When starting a business venture, you have to have the right people on your team to succeed. But how do you know what kind of person you need? And when do you need them? Luckily, the Product-People Spectrum can help answer these questions.
In this City University session, Josh and Kyle expand on the “Product-People Spectrum” — what it is, why it’s important to understand, and how this spectrum can help businesses scale successfully.
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What is the Product-People Spectrum?
Before we can get into exactly what the “product-people spectrum” is, we have to lay some groundwork. There are words in the go-to-market industry that can mean very different things depending on the person or situation.
A classic example is the word “roadmap.” When people say, “I need a roadmap.” It could very well mean 10 different things. It’s the same with “product.”
When people say they want a “product person” or a “product department” that could actually mean so many different things — which is where the Product-People Spectrum comes into play.
The Product-People Spectrum gives us an idea of where someone might fall in terms of being either an entrepreneurial visionary (someone who thinks big picture ideas) or an integrator (someone who is tactic-oriented).
An entrepreneurial visionary might implement Lean Startup, rapid experimentation, and market validation. Where the detail-oriented integrator might implement Scrum or Agile methodology to organize a backlog and figure out everything the team needs to execute big-picture ideas.
The Importance of Finding the Right Person for Your Team
It’s possible that someone could very well sit on both sides of the spectrum. But it’s critical to have a clear understanding of what kind of person your project needs and how to find that person.
“I can’t begin to tell you how many times I’ve had a client say, ‘We hired the wrong person,’” Josh said. “They often want to hire one side of the spectrum, but get the complete opposite.”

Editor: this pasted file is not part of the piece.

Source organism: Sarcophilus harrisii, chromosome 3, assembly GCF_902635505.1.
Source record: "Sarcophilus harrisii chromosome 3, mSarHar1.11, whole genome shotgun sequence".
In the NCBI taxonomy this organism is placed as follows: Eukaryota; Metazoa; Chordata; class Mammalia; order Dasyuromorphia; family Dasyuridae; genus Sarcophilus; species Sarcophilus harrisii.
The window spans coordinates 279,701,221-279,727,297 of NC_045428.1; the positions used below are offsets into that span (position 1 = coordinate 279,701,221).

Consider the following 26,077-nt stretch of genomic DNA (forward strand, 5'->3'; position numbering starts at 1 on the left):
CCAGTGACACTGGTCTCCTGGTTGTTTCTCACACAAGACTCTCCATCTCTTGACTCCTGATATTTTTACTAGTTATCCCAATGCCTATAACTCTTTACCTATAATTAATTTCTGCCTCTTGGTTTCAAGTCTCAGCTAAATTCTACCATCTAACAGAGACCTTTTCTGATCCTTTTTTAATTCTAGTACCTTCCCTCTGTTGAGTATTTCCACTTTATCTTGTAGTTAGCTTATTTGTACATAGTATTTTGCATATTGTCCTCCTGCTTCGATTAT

When trying to find the right person for a project, you may actually need people on both sides of the spectrum. In a project’s infancy, the team may need an entrepreneur-in-residence product person, who might be a founder in some way. However, as your project starts to scale and you begin to systematize your process, you’ll need someone who can organize that.
It boils down to answering these three questions:
- What do you need?
- When do you need it?
- And how can we help you find the right person for the job?
At the beginning of a project, you’re going to need a lot more of those out-of-the-box thinkers. But later in the journey, when you get to the engineering side of the equation, there’s a lot more architectural thinking happening — that’s where an integrator would come in.
The key is bringing in the right person at the right time. If you bring in a more detail-oriented person onto a project too early, they might try to over-engineer it before product validation has taken place. But, if you bring in too many big-picture visionaries, you run the risk of your ideas lacking execution. Overall, it’s about finding the right balance.
Troubleshooting Your “Product-People” Problem
Utilizing the Product-People Spectrum can serve as a way for startups to troubleshoot their projects and figure out where they might be stuck trying to scale.
When you determine what kind of person you need and triangulate that with where you are in your journey, you might see where the problem lies. We see it all the time without clients. When a client is looking for a particular person, with a particular set of traits in the spectrum, but they are in a different place in their journey that doesn’t constitute that person — we can address the gap to better serve them.
Click here to learn how City Innovations helped Gordon Food Services find the right person.
At the end of the day, it’s all about understanding what a business needs. Overall, startups need visionaries and integrators (check the book, Rocket Fuel, to learn more).
“When you’ve got a product, you need a visionary and you need the integrator who keeps things organized — there’s a need for both,” Josh explained.
Does your startup have the right people for the job?
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